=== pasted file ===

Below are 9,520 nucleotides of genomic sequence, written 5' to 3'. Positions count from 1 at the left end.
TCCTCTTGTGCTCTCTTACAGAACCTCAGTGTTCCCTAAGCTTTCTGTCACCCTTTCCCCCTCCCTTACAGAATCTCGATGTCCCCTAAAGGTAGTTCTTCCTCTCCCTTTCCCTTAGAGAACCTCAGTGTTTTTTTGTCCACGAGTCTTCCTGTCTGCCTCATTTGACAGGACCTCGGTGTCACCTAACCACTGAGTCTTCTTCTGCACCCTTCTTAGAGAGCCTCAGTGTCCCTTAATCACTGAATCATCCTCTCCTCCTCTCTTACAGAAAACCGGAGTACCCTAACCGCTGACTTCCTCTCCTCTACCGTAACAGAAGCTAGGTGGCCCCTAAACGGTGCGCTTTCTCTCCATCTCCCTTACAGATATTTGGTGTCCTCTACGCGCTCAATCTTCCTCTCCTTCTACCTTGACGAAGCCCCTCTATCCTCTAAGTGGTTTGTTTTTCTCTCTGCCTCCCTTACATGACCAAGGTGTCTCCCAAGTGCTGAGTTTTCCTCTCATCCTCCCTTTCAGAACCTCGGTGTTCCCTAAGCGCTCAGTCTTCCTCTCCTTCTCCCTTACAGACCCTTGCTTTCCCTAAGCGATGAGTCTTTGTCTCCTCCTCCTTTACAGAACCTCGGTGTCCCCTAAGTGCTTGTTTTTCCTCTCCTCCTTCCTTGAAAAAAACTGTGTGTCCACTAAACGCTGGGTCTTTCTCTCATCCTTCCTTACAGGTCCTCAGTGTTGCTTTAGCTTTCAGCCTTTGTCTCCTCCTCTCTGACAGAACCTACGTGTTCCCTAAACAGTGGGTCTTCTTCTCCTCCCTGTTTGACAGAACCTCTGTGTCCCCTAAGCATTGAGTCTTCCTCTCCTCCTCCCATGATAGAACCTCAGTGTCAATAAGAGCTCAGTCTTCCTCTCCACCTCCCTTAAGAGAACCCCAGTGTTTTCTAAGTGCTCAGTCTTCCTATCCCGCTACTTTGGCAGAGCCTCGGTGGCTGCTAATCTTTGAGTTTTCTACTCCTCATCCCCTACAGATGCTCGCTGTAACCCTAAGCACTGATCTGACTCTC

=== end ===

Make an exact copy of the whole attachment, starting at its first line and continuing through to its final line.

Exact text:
Below are 9,520 nucleotides of genomic sequence, written 5' to 3'. Positions count from 1 at the left end.
TCCTCTTGTGCTCTCTTACAGAACCTCAGTGTTCCCTAAGCTTTCTGTCACCCTTTCCCCCTCCCTTACAGAATCTCGATGTCCCCTAAAGGTAGTTCTTCCTCTCCCTTTCCCTTAGAGAACCTCAGTGTTTTTTTGTCCACGAGTCTTCCTGTCTGCCTCATTTGACAGGACCTCGGTGTCACCTAACCACTGAGTCTTCTTCTGCACCCTTCTTAGAGAGCCTCAGTGTCCCTTAATCACTGAATCATCCTCTCCTCCTCTCTTACAGAAAACCGGAGTACCCTAACCGCTGACTTCCTCTCCTCTACCGTAACAGAAGCTAGGTGGCCCCTAAACGGTGCGCTTTCTCTCCATCTCCCTTACAGATATTTGGTGTCCTCTACGCGCTCAATCTTCCTCTCCTTCTACCTTGACGAAGCCCCTCTATCCTCTAAGTGGTTTGTTTTTCTCTCTGCCTCCCTTACATGACCAAGGTGTCTCCCAAGTGCTGAGTTTTCCTCTCATCCTCCCTTTCAGAACCTCGGTGTTCCCTAAGCGCTCAGTCTTCCTCTCCTTCTCCCTTACAGACCCTTGCTTTCCCTAAGCGATGAGTCTTTGTCTCCTCCTCCTTTACAGAACCTCGGTGTCCCCTAAGTGCTTGTTTTTCCTCTCCTCCTTCCTTGAAAAAAACTGTGTGTCCACTAAACGCTGGGTCTTTCTCTCATCCTTCCTTACAGGTCCTCAGTGTTGCTTTAGCTTTCAGCCTTTGTCTCCTCCTCTCTGACAGAACCTACGTGTTCCCTAAACAGTGGGTCTTCTTCTCCTCCCTGTTTGACAGAACCTCTGTGTCCCCTAAGCATTGAGTCTTCCTCTCCTCCTCCCATGATAGAACCTCAGTGTCAATAAGAGCTCAGTCTTCCTCTCCACCTCCCTTAAGAGAACCCCAGTGTTTTCTAAGTGCTCAGTCTTCCTATCCCGCTACTTTGGCAGAGCCTCGGTGGCTGCTAATCTTTGAGTTTTCTACTCCTCATCCCCTACAGATGCTCGCTGTAACCCTAAGCACTGATCTGACTCTC